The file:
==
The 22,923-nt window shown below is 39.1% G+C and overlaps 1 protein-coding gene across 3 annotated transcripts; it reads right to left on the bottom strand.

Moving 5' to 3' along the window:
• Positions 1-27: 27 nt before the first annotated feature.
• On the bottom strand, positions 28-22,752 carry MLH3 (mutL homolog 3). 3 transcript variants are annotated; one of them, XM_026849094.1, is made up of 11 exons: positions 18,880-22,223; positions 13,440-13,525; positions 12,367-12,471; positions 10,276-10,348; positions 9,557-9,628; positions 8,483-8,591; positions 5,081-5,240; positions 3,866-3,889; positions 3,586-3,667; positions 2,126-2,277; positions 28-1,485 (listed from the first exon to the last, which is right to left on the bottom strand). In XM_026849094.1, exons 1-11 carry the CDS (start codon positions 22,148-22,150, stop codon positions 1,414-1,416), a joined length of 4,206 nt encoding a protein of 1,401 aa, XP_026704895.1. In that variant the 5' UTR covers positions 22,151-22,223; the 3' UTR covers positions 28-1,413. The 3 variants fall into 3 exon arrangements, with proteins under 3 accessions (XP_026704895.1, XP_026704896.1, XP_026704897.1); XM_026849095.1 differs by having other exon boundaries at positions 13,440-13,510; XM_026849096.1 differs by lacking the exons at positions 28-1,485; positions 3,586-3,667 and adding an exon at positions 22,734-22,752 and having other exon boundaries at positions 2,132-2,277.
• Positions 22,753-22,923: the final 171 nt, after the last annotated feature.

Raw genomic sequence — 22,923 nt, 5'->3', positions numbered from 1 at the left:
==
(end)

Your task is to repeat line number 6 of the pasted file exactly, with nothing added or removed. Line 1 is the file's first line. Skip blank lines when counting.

Raw genomic sequence — 22,923 nt, 5'->3', positions numbered from 1 at the left: